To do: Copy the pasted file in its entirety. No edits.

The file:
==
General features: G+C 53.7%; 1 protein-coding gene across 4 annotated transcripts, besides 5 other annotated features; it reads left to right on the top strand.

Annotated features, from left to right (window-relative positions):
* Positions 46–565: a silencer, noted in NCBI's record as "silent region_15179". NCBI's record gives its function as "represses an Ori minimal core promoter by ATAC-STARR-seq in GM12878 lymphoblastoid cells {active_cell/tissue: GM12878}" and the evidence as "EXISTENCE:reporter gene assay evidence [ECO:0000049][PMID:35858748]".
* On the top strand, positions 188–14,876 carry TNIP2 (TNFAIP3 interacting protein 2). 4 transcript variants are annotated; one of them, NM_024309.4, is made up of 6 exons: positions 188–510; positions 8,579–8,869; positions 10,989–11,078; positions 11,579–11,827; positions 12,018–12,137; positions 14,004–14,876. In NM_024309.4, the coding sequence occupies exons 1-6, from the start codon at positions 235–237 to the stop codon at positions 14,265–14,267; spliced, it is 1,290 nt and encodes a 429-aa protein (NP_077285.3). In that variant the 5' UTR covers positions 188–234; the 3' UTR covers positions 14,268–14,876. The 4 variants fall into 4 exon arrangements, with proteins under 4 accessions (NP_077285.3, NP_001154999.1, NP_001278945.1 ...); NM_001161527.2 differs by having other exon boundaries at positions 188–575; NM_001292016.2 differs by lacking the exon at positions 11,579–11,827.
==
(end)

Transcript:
General features: G+C 53.7%; 1 protein-coding gene across 4 annotated transcripts, besides 5 other annotated features; it reads left to right on the top strand.

Annotated features, from left to right (window-relative positions):
* Positions 46–565: a silencer, noted in NCBI's record as "silent region_15179". NCBI's record gives its function as "represses an Ori minimal core promoter by ATAC-STARR-seq in GM12878 lymphoblastoid cells {active_cell/tissue: GM12878}" and the evidence as "EXISTENCE:reporter gene assay evidence [ECO:0000049][PMID:35858748]".
* On the top strand, positions 188–14,876 carry TNIP2 (TNFAIP3 interacting protein 2). 4 transcript variants are annotated; one of them, NM_024309.4, is made up of 6 exons: positions 188–510; positions 8,579–8,869; positions 10,989–11,078; positions 11,579–11,827; positions 12,018–12,137; positions 14,004–14,876. In NM_024309.4, the coding sequence occupies exons 1-6, from the start codon at positions 235–237 to the stop codon at positions 14,265–14,267; spliced, it is 1,290 nt and encodes a 429-aa protein (NP_077285.3). In that variant the 5' UTR covers positions 188–234; the 3' UTR covers positions 14,268–14,876. The 4 variants fall into 4 exon arrangements, with proteins under 4 accessions (NP_077285.3, NP_001154999.1, NP_001278945.1 ...); NM_001161527.2 differs by having other exon boundaries at positions 188–575; NM_001292016.2 differs by lacking the exon at positions 11,579–11,827.